April 19, 2017
PUBLISHED BY Nathaniel Krasnoff
Through parts 1, 2, and 3, we’ve covered a lot of information around the displacement that’s going to occur as a result of AI, but we’ve also talked about the fact that people are going to be in the loop for decades to come, and that AI is going to empower new job classes while radically changing the role of people in the workforce from industrial to creative. Independent of what has happened to get us to this point, today, and every day, we have the opportunity to decide how we are going to work with AI and automation and it guides our investing decisions here at Wildcat.
Sticking with the physics theme here, let’s break up the response to AI into two categories- inelastic and elastic collisions. Imagine for a moment two pool balls being slung at each other from different directions and colliding. In this situation, an elastic collision would result in the balls shooting off into different directions, whereas the outcome of an inelastic collision would, for better or for worse, result in the balls absorbing each other’s energy and flying in a new, third, direction together. In the context of AI, there is no argument around whether it will leave certain cohorts and industries out to dry (hint: it will), but it will also empower others to shape this landscape and drive industries forward together.
An example of an inelastic collision is Cosabella Lingerie (don’t worry that hyperlink takes you to the article not their website so it’s ‘safe’ for work). They were able to fire their agency in order to focus their efforts internally on the core business and it worked with fantastic results:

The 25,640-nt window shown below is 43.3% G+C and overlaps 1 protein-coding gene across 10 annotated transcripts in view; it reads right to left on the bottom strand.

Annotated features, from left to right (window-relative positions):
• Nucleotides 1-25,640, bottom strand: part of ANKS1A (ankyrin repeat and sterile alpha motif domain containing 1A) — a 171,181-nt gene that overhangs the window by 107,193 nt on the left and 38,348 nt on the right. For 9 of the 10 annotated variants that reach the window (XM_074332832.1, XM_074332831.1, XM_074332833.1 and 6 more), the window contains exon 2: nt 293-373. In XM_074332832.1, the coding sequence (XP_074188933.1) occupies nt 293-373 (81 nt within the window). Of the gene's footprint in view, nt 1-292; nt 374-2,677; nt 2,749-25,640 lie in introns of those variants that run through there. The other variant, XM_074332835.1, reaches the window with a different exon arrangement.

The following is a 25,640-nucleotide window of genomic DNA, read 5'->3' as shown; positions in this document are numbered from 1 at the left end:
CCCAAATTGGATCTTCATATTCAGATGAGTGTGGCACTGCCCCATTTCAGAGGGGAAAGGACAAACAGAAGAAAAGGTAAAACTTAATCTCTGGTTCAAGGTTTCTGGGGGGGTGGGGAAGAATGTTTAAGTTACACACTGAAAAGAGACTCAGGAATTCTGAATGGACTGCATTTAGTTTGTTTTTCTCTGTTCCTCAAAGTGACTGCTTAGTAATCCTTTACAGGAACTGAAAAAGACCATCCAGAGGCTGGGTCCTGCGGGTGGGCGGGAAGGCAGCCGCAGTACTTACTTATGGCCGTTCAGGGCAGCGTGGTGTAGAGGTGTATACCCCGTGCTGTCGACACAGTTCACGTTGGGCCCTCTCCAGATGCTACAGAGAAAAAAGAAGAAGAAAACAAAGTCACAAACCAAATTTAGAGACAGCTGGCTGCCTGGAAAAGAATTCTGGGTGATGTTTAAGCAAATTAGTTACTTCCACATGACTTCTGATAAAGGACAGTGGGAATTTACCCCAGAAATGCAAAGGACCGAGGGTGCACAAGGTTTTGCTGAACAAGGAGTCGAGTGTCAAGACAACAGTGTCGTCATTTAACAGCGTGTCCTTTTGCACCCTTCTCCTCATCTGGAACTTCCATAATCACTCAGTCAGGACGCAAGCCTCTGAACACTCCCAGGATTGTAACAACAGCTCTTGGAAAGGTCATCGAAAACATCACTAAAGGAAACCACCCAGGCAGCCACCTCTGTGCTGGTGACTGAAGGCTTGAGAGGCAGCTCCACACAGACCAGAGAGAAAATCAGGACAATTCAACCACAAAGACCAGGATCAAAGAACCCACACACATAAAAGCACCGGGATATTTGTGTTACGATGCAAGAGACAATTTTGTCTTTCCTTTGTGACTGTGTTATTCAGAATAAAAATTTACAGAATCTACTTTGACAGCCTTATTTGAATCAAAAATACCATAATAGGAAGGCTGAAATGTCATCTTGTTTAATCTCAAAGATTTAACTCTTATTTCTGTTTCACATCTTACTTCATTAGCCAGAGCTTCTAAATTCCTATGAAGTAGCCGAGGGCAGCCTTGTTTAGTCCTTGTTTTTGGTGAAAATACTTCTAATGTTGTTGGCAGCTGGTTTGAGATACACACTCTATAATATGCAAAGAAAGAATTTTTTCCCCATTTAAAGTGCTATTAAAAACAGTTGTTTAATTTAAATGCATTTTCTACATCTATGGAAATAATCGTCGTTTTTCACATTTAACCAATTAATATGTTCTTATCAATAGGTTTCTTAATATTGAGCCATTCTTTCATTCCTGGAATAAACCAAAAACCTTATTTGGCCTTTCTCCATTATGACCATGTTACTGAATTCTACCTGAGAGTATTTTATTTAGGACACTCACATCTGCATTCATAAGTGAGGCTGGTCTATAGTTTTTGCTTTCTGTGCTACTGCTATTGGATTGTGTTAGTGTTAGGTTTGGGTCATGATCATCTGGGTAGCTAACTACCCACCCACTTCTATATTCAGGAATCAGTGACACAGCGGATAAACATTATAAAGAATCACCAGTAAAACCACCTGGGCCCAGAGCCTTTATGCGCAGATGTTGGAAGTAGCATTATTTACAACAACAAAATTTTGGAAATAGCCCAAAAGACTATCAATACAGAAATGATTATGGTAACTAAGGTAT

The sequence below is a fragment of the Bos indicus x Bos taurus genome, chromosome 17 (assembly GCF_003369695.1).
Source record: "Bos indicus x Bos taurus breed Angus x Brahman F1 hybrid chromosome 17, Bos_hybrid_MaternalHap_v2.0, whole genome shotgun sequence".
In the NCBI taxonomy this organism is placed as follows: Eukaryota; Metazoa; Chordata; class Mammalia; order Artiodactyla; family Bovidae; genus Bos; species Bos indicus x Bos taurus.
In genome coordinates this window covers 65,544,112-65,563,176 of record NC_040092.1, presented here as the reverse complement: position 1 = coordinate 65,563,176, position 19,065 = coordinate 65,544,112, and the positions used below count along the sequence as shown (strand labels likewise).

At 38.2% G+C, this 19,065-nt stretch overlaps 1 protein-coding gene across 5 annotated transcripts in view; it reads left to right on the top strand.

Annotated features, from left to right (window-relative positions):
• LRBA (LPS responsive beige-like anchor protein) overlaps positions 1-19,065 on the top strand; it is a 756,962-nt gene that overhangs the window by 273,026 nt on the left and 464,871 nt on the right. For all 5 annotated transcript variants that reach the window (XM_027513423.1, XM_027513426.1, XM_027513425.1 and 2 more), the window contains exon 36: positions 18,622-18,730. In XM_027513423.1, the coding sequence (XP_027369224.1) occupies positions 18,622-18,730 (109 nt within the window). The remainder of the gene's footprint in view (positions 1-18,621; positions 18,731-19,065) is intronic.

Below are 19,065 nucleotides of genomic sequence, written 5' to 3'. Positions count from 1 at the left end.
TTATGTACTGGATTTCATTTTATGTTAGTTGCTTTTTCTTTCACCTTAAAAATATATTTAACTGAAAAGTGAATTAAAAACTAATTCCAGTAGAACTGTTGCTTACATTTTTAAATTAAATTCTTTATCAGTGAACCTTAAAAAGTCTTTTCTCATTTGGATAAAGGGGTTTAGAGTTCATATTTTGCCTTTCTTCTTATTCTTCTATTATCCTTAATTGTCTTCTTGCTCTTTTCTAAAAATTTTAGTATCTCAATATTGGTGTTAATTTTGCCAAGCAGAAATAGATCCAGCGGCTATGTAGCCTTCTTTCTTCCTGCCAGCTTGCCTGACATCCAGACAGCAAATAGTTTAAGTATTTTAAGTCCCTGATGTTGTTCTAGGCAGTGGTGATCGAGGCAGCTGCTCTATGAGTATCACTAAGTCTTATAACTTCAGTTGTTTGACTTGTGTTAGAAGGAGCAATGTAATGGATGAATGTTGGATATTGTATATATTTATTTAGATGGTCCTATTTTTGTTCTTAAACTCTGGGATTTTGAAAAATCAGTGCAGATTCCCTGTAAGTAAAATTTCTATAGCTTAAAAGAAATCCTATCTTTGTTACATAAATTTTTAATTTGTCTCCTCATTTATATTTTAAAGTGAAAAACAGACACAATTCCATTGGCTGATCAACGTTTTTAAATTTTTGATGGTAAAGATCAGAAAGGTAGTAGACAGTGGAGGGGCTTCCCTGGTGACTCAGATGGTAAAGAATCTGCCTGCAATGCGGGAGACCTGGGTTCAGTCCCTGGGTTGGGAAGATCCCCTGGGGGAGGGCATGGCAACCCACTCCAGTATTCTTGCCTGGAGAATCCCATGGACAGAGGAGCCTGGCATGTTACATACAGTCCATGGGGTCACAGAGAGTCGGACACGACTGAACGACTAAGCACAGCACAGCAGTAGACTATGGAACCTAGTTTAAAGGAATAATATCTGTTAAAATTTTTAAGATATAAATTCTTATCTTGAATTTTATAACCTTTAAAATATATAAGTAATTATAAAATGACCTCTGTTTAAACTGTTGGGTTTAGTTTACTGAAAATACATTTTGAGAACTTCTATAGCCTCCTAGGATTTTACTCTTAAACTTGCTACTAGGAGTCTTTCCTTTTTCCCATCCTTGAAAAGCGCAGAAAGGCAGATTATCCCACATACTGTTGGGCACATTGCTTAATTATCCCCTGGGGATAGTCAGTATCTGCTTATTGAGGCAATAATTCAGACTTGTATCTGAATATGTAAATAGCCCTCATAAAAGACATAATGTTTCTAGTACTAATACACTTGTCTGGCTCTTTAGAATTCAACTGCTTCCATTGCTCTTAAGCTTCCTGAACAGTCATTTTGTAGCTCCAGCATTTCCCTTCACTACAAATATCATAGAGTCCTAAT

- “In the first month alone, Albert increased Cosabella’s search and social return-on-ad-spend (ROAS) by 50% and decreased its ad spend by 12%.”
- “By month three, Albert had increased Cosabella’s ROAS to 336% — a 155% increase over the previous quarter.”
The task they automated required relatively basic optimization and was a simple task for machine learning and statistics to nail by automating the dial tweaking.
For comparison’s sake, let’s take a look at the elastic story about my favorite manufacturing plant, Changying Precision Technology Company. Only joking; everyone knows my real favorite is Hon Hai Precision Industry Co., Ltd. The former has replaced 90% of their workforce with robotics, going from 650 employees to 60, with a roadmap to get down to 20. Despite this reduction in staff, not only is the factory producing more equipment (a 250% increase), but it’s also ensuring better quality (80% improvement). The latter, also known as Foxconn, (the largest manufacturer in the world and maker of your iPhone), in the most meta decision ever is having its current workers build the robotic workforce that will displace them in Foxbots. According to the article they are up to 40,000 Foxbots and can ramp up to 10,000 more each year.